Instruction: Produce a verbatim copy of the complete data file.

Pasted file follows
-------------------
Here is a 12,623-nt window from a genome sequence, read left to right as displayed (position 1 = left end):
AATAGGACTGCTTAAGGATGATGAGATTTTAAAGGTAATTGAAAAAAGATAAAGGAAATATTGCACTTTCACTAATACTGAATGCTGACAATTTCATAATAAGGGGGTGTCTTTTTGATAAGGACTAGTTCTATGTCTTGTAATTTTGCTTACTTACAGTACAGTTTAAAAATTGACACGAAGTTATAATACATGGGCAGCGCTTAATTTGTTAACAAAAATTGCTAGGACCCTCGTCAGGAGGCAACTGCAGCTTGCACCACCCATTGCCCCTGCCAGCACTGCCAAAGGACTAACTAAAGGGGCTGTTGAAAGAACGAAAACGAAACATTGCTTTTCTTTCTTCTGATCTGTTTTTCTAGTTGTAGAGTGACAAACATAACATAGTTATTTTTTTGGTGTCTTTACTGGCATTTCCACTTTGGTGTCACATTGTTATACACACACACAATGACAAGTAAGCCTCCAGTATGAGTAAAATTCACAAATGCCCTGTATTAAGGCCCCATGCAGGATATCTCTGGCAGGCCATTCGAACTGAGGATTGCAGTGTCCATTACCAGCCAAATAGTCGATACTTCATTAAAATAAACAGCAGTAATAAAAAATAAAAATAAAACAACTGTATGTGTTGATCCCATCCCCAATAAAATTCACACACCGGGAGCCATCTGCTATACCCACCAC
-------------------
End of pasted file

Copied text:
Here is a 12,623-nt window from a genome sequence, read left to right as displayed (position 1 = left end):
AATAGGACTGCTTAAGGATGATGAGATTTTAAAGGTAATTGAAAAAAGATAAAGGAAATATTGCACTTTCACTAATACTGAATGCTGACAATTTCATAATAAGGGGGTGTCTTTTTGATAAGGACTAGTTCTATGTCTTGTAATTTTGCTTACTTACAGTACAGTTTAAAAATTGACACGAAGTTATAATACATGGGCAGCGCTTAATTTGTTAACAAAAATTGCTAGGACCCTCGTCAGGAGGCAACTGCAGCTTGCACCACCCATTGCCCCTGCCAGCACTGCCAAAGGACTAACTAAAGGGGCTGTTGAAAGAACGAAAACGAAACATTGCTTTTCTTTCTTCTGATCTGTTTTTCTAGTTGTAGAGTGACAAACATAACATAGTTATTTTTTTGGTGTCTTTACTGGCATTTCCACTTTGGTGTCACATTGTTATACACACACACAATGACAAGTAAGCCTCCAGTATGAGTAAAATTCACAAATGCCCTGTATTAAGGCCCCATGCAGGATATCTCTGGCAGGCCATTCGAACTGAGGATTGCAGTGTCCATTACCAGCCAAATAGTCGATACTTCATTAAAATAAACAGCAGTAATAAAAAATAAAAATAAAACAACTGTATGTGTTGATCCCATCCCCAATAAAATTCACACACCGGGAGCCATCTGCTATACCCACCAC